So, how does a caregiver deal with a person who shows Capgras syndrome?  Often what families and others attempt to do is exactly what is liable to do the least good — argue with the person.  This is something that I learned soon after I started spending a significant amount of time with persons who have dementia, regardless of the causative factor for the cognitive decline.  Once a person reaches a certain stage, their ability to reason begins to deteriorate as well.  Contributing to this is the newly-developed difficulty in expressing their thoughts as well as understanding those of other people.  One of the more typical reactions to this difficulty is irritation and anger, directed at the communication partner or at the self.  So, what happens when you try to argue with this person is that he/she only grows more and more angry, and the entire situation deteriorates until everyone involved is only that much more frustrated.

Here’s something you can try, instead of arguing or trying to show the person the “error of his ways:”

1.  Try to get into the person’s reality.  Imagine, for a moment, what it would feel like to truly believe that this person standing in front of you claiming to be your husband is actually a stranger.  All those years of trust, and companionship, and love, that you counted on so much, have suddenly gone out the window.  The whole world is falling apart around you, now you have to deal with this as well?  And if this person is no longer who you thought he was, what else and who else has changed?

2.  Again, don’t try to argue with the person.  Any “facts” you provide to show that they’re mistaken will only be forgotten in a short amount of time.  And the person isn’t really just being stubborn; there’s a very real process taking place in the brain that causes this behavior.  A process they can not prevent or stop.  Neither is it the fault of the caregiver, no insult or offense is meant even if may seem so.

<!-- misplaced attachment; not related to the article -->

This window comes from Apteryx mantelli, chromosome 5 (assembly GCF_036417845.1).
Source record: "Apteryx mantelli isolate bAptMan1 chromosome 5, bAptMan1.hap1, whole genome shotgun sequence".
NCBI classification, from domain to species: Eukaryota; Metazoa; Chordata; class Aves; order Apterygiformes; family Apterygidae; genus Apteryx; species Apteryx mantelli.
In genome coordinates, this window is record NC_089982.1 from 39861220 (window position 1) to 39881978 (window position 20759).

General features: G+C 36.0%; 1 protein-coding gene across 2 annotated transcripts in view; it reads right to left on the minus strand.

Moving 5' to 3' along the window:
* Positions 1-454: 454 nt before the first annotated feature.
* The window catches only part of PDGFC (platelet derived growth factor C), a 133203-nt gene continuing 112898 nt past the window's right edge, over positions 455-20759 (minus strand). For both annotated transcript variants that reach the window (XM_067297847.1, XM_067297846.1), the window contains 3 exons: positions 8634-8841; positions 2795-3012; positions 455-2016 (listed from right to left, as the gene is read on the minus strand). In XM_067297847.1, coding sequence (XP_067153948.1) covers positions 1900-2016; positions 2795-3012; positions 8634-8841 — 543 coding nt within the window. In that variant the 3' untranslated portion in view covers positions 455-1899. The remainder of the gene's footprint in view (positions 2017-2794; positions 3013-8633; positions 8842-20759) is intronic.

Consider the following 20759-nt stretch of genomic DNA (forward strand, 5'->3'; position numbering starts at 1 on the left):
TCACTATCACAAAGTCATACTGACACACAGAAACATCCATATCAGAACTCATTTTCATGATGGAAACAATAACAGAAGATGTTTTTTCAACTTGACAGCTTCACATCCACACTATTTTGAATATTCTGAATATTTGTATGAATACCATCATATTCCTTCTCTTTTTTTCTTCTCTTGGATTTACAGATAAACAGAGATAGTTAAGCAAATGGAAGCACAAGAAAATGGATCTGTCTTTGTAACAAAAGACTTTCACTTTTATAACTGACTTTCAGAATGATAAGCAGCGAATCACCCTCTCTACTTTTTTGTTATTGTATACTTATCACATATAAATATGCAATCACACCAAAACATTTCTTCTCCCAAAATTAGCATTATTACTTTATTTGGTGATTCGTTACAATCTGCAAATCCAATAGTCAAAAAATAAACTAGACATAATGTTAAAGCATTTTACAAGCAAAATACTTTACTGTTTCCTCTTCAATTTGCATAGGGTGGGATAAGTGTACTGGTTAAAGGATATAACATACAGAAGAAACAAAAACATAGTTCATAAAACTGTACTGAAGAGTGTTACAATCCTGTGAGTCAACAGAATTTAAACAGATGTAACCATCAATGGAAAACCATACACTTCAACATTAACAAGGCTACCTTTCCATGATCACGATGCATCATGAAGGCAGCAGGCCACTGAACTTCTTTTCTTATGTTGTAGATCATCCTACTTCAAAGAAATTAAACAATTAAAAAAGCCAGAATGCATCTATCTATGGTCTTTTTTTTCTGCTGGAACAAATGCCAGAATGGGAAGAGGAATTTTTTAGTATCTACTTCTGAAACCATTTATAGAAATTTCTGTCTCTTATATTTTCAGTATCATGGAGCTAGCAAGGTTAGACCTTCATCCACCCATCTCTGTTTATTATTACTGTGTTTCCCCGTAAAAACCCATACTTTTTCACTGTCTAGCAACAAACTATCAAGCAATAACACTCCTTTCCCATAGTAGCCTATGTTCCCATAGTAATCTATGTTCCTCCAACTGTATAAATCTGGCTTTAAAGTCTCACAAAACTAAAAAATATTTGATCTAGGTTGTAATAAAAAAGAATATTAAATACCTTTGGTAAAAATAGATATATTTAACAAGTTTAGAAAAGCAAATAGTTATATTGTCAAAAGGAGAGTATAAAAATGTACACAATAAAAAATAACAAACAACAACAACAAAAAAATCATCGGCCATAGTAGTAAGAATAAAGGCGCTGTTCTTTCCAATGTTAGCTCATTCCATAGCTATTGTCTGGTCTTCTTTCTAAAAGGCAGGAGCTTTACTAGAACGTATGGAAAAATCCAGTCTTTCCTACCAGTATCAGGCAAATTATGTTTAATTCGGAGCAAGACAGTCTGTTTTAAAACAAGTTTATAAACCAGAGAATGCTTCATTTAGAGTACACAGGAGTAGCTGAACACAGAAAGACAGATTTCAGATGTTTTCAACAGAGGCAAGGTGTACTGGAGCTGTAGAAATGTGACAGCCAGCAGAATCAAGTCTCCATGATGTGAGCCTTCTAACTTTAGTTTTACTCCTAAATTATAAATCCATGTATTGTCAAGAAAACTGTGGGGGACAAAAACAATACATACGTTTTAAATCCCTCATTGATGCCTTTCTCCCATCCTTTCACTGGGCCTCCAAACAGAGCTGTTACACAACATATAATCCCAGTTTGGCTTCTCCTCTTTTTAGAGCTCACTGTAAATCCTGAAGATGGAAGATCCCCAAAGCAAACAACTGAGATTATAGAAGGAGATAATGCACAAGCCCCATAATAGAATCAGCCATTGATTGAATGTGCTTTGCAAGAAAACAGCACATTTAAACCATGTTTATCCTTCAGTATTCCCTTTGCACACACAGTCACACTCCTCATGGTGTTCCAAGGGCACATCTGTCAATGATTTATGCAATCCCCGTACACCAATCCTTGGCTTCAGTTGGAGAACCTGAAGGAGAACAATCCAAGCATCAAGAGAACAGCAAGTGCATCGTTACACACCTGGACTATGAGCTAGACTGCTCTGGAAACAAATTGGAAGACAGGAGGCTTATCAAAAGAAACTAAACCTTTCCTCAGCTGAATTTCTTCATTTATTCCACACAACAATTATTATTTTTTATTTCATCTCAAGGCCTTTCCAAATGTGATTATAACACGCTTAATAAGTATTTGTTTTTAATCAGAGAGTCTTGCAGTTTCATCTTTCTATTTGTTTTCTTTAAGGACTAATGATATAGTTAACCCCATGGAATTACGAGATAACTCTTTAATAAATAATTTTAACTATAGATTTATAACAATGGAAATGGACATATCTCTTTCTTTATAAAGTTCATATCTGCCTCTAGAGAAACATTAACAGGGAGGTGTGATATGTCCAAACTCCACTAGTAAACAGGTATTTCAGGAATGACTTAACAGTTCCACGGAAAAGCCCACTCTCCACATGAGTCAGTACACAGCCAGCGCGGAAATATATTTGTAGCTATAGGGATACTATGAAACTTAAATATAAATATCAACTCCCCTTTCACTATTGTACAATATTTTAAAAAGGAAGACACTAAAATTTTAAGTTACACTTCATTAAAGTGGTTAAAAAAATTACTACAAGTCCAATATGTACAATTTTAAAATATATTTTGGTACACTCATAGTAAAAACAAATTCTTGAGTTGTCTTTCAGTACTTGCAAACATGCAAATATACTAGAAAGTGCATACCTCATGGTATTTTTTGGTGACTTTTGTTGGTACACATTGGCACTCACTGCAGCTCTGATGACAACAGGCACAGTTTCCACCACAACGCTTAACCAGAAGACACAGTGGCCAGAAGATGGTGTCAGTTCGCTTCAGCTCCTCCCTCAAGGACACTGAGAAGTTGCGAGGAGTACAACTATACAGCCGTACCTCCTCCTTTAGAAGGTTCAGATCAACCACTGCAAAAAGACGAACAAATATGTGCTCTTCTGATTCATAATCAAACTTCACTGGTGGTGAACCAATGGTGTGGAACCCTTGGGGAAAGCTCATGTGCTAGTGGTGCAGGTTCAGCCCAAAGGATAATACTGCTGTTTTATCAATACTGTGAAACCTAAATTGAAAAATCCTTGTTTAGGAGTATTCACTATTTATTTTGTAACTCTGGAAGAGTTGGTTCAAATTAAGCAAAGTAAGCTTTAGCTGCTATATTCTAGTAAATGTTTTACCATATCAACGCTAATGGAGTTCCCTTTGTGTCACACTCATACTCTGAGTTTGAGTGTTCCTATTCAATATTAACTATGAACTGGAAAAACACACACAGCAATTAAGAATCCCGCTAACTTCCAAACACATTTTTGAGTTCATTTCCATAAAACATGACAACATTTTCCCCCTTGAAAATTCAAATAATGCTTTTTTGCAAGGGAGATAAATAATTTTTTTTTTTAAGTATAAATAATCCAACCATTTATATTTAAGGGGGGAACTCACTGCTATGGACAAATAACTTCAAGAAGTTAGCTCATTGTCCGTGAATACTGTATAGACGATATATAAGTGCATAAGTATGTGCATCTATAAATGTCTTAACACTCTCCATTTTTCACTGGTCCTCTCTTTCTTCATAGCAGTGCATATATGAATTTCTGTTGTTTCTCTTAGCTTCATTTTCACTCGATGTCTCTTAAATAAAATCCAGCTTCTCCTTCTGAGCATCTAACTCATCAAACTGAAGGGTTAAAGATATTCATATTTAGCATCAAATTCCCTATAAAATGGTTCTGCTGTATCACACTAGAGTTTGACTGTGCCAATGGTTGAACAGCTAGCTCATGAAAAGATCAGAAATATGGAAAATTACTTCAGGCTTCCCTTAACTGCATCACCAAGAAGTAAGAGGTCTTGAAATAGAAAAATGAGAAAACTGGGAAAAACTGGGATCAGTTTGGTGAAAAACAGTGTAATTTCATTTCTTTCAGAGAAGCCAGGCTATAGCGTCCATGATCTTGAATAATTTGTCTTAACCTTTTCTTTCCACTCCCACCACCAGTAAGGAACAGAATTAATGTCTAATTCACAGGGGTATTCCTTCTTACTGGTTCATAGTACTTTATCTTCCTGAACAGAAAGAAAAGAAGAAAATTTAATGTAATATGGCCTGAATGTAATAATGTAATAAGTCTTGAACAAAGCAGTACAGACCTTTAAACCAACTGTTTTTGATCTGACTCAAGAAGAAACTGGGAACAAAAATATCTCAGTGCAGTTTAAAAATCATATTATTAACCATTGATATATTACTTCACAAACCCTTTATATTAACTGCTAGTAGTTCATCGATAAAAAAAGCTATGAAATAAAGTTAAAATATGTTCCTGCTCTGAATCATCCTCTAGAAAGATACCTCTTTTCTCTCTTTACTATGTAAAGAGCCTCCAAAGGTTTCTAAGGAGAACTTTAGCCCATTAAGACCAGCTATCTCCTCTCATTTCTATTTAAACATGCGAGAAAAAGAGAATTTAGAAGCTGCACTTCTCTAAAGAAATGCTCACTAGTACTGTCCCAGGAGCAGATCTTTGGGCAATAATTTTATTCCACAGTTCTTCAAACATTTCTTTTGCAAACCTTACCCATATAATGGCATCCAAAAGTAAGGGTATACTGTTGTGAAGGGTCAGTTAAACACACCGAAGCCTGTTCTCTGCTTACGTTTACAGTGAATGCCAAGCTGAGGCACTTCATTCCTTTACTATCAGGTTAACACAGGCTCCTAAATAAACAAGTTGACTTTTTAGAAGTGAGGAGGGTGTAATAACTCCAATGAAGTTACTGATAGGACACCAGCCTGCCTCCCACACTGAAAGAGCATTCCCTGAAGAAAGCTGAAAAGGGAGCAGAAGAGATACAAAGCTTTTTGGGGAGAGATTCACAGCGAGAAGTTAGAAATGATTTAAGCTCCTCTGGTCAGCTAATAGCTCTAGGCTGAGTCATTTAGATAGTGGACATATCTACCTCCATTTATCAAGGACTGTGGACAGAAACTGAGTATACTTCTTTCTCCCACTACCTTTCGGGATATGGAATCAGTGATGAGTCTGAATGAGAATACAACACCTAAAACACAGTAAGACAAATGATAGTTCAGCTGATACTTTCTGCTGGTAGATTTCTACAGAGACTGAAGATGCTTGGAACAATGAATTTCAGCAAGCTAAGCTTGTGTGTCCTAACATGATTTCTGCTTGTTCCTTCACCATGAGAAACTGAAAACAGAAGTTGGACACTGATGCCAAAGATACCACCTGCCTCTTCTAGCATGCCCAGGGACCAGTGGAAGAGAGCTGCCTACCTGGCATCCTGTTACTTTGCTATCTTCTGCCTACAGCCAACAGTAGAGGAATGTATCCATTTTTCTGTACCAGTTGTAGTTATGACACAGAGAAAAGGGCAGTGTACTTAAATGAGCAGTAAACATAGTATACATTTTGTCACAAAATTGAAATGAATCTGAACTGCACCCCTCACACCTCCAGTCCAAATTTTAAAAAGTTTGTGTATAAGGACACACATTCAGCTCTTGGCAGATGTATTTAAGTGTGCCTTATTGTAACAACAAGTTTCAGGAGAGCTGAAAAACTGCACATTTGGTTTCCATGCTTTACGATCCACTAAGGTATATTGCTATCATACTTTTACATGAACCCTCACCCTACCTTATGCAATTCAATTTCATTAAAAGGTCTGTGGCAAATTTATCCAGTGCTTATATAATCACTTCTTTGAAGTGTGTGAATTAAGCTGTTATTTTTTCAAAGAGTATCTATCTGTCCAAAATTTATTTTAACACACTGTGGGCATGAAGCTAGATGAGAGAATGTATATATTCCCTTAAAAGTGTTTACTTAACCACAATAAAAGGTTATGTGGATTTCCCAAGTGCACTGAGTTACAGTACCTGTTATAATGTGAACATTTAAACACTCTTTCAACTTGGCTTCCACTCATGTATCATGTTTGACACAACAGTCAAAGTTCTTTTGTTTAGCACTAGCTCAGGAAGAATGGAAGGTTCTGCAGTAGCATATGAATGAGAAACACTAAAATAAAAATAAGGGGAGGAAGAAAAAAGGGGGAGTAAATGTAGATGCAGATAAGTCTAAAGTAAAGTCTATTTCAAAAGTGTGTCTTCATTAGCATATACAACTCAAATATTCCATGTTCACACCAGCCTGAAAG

3.  Try to create an environment for your loved one that is as comfortable and familiar as possible.  If he/she has recently moved into a care center, try to bring in familiar objects from home.  Visit often, and speak of shared experiences, talk about photographs that stimulate pleasant memories, engage the person in familiar activities.  If you care for the person at home, take long walks in the yard and talk about all those years she loved to work in her garden.  Have her sit next to you and help as much as possible when you’re fixing dinner.  Play beloved hymns on the radio.  Hopefully, as the rest of the environment becomes more familiar, the effects of Capgras syndrome will diminish as well.

Some other things you can do to help the person with Capgras syndrome are to acknowledge her feelings.  Don’t ridicule her or scold her.  Remind her that you care about her very much, and would never let any harm come to her.  Tell her that you have told the imposter to go away.  Or, try telling her that her husband had to go away for a little while, and sent you in his place to take care of her.  George will be back soon, and then everything will be just fine.  Try using her other senses to connect with her, such as speaking to her from another room when you get home.  Tell her about your day, and ask her about hers.  Then, after she’s had a chance to recognize your voice, enter the room and let her associate what she sees with what she hears.

http://www.wikipedia.com

http://www.lbda.org/content/capgras-syndrome-dlb-associated-anxiety-and-hallucinations

http://psychcentral.com/lib/dementia-and-capgras-syndrome-handling-behavior-and-emotional-fallout/00015219

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  1. June 15, 2014 at 8:05 PM

    I had never heard of this syndrome before. Fascinating information, thanks for sharing.

    • June 16, 2014 at 7:20 AM

      You’re very welcome. I have encountered some of the unique hallucinations experienced by some persons with LBD, but haven’t run across this particular one. Sounds like this sort of thing is either becoming more common, or is just more recognized.